They’ve done what?
When I was testing the new Audi SQ7 back in May, I thought it was a fantastically unnecessary car, despite its brilliance. At no point did I think “What this SUV really needs is the roof lopping off.”
Nissan tried a convertible SUV once in the form of the Murano. It was awful, and sales were almost non-existent. After just three years in production, it was dropped.
That hasn’t put the guys at Land Rover off, which is why I’m now driving the Range Rover Evoque Convertible.
They’ve done more than just cut the roof off, re-engineering things significantly to make sure that this SUVertible retains the Evoqueness of the Evoque. There’s enough under-body bracing and boron-strengthened windscreen pillars to ensure that rigidity is, as near as it matters, at the same level of the regular three-door model. Very occasionally there’s a little shimmer from the rear view mirror, hinting at a small degree of flexing, but it’s far better controlled than on some lesser, and more traditional, models.
That does come at the expense of an extra 300kg or so of weight which has a noticeable effect on performance, meaning getting from standstill to a hair-ruffling 62mph takes 9.7 seconds. However, Evoque Convertible buyers are likely to be more concerned by the roof-to-topless time of 18 seconds.
And it’s with the roof down that I tackled freezing temperatures and occasional downpours – don’t be misled by the beautiful photographs of me driving in blazing sun and clear blue skies, it really was cold. With heaters on full it’s a pleasant car to cruise in, but allow the speed to creep up too far and there’s quite a breeze that zips around the windscreen. Put the windows up and it improves, but there’s a wind deflector that slots into place over the rear seats that transforms things for the better.
This deflector is an option on some models, and renders the rear seats unusable, so it’s a compromise that some won’t be able to make. However, if you’re just two-up then it’s worth the investment.
Those rear seats promise the same amount of headroom as the five-door car (with the roof up, I assume) and the same legroom as in the three-door Evoque, although no mention is made of shoulder room – that’s tight, with the seats moved inwards to leave room for the roof structure and motors.
The roof itself is a five-layer fabric fitting, and it leaves the Evoque gloriously refined once it’s up. Land Rover insists there’s no difference in noise levels between the regular roof and the convertible roof, and I don’t doubt that claim. Raindrops are barely audible, wind noise is low and there’s no vibration from the fabric.
If it wasn’t for the fact that people keep looking at you, you could forget you were driving a convertible.
You won’t forget you’re driving an SUV, though. While the Evoque is one of the better cars of its ilk to drive, the car turns into a bit of a mess at extremes. Understeer kicks in earlier than you’d hope and the body roll is a little inconsistent. Initial turn in on corners is strong though, which sends mixed messages to the driver. Best to back off and stick to a gentle cruise.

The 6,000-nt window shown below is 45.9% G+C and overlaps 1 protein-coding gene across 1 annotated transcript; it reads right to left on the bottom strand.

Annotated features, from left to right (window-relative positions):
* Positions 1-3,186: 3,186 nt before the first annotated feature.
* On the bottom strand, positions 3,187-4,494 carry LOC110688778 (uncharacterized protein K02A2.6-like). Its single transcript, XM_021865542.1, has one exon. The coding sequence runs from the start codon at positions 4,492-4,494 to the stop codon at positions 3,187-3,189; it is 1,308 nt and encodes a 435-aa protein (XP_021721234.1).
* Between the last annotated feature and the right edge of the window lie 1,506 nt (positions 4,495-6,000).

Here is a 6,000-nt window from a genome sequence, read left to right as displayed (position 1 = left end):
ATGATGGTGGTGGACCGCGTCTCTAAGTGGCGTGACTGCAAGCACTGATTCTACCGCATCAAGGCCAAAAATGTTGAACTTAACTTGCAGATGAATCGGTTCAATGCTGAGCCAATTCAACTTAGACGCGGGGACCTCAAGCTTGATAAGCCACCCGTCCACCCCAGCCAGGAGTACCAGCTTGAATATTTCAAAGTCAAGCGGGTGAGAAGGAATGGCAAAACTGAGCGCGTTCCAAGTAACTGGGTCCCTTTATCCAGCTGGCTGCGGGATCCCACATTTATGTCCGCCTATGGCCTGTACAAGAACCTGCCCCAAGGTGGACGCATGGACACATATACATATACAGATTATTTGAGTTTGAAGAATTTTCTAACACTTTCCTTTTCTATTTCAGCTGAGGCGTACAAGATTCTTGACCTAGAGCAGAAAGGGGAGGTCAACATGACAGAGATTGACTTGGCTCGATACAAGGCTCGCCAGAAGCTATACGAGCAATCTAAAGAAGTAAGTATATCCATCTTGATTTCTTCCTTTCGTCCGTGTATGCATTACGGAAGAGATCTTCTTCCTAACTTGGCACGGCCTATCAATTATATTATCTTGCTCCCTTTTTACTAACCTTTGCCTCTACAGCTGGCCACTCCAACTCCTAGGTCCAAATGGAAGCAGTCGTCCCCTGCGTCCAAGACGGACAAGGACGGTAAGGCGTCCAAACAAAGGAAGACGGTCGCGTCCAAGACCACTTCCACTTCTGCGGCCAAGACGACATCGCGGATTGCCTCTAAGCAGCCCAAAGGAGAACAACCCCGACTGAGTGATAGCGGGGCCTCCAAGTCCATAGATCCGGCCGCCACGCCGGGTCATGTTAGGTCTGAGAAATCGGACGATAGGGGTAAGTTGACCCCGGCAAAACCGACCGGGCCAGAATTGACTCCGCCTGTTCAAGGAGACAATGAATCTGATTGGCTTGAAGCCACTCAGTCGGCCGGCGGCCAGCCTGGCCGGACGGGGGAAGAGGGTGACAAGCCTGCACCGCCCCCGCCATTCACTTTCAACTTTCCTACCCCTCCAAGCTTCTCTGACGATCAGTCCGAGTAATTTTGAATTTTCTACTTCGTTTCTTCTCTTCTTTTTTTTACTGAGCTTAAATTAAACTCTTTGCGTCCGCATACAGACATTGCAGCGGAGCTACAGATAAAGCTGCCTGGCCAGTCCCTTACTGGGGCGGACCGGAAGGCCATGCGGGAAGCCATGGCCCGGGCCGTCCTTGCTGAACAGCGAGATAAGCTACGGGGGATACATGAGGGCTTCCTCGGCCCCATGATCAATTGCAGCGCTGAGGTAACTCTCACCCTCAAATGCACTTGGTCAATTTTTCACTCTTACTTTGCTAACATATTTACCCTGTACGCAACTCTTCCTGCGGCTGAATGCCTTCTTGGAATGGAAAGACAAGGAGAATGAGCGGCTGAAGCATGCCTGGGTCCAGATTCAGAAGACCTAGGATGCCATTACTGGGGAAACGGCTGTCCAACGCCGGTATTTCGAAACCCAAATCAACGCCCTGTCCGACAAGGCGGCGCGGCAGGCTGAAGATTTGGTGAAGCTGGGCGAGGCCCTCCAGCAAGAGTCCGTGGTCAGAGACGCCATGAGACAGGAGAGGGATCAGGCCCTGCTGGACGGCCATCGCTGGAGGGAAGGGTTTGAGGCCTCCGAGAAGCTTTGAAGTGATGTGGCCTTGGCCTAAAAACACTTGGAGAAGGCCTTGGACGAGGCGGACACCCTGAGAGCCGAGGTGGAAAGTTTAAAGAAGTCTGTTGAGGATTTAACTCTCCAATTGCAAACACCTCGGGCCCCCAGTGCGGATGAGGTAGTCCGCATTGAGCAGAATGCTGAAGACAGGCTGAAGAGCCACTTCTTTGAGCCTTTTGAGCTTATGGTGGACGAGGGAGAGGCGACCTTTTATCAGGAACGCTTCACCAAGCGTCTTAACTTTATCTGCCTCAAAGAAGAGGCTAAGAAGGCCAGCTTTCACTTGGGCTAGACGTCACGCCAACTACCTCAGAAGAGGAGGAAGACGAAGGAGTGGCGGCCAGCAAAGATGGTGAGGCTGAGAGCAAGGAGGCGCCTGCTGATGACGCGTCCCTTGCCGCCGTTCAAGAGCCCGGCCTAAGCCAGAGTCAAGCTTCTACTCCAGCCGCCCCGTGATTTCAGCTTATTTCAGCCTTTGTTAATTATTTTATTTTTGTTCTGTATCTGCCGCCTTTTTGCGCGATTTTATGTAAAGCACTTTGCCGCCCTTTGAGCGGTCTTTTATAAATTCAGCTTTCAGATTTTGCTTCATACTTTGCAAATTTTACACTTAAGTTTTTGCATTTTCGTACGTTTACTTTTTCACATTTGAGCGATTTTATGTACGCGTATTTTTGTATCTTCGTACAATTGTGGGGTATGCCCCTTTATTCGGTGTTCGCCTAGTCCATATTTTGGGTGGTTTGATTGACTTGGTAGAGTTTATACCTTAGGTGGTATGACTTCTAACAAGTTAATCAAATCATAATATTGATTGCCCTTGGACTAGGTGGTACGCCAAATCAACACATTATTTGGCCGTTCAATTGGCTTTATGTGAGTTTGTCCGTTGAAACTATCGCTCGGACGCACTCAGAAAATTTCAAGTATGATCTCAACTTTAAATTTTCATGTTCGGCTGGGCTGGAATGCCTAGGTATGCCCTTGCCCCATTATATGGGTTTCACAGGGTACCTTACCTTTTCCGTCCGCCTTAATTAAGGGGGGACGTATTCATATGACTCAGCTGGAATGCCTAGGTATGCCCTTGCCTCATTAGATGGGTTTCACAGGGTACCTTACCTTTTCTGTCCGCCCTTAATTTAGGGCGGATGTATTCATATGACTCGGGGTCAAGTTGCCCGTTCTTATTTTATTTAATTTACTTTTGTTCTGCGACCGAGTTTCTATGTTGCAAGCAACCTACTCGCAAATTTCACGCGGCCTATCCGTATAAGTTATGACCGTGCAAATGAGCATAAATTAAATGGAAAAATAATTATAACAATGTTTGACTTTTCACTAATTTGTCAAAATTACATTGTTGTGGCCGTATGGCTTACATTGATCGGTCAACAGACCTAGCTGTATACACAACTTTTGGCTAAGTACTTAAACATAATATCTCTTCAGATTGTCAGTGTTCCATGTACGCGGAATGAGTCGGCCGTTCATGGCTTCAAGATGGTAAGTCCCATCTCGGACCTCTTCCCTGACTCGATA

If that cruise happens to take you across a damp field then Land Rover’s four-wheel drive history comes to the fore, making mincemeat of a forest track and grassy hill despite the road-tyres fitted to the test car. Granted, pretty much any car could have made it through, but there was no Darien Gap available to really test the car to its limits.
Interestingly, the convertible won’t be available as a front-wheel drive model so the 4×4 system is standard and, as it’s the same system as on the regular Evoque, it should stand up to some quite testing conditions. Just be careful what tyres you’ve got fitted.
Elsewhere, it’s all standard Evoque. That mean’s there’s an ‘Ingenium’ 2.0-litre diesel engine that produces 178bhp and a handy 430Nm of torque mated to a nine-speed automatic gearbox. Economy is a promised 49.6mpg, while CO2 emissions come in at 149g/km. That translates to a hefty 27% Benefit in Kind burden for company car drivers, made heftier still by the substantial price tag.
The Evoque Convertible was never going to be cheap, but a starting price of £47,500 is £4,100 more than the equivalent three-door, and an astonishing £14,500 more than the entry-level Evoque.
Part of that is made up by the fact that there’s ‘base’ model, the range consisting of just top-spec HSE Dynamic and HSE Dynamic Lux. They’re loaded with equipment, including the latest version of Land Rover’s infotainment system. This 10-inch touchscreen controls virtually everything and works very well, with mobile-phone like pinch, swipe and prod actions all available.
None of what I’ve written actually matters though. As long as it performs the basic duties of a car and looks good while doing it, then Land Rover has done its job. Whether you agree that it’s done that is a different matter.
The Range Rover Evoque Convertible is, without any doubt, the most polarising car to arrive in the UK for many a year, but love it or hate it, it will sell by the transporter load.
|Model Tested: Land Rover Range Rover Evoque Convertible TD4 HSE Dynamic Lux|
Engine: 2.0-litre turbo diesel
Top speed: 121 mph
0-62 mph: 9.7 seconds
Power: 180 PS (178 bhp)
Torque: 430 Nm (317 ft lb)
|Official fuel economy: 49.6 mpg
Road Test economy: N/A
CO2 Emissions: 149 g/km
VED Band: F / £145 per year
Car insurance group: 41E
Kerb weight: 1,967 kg
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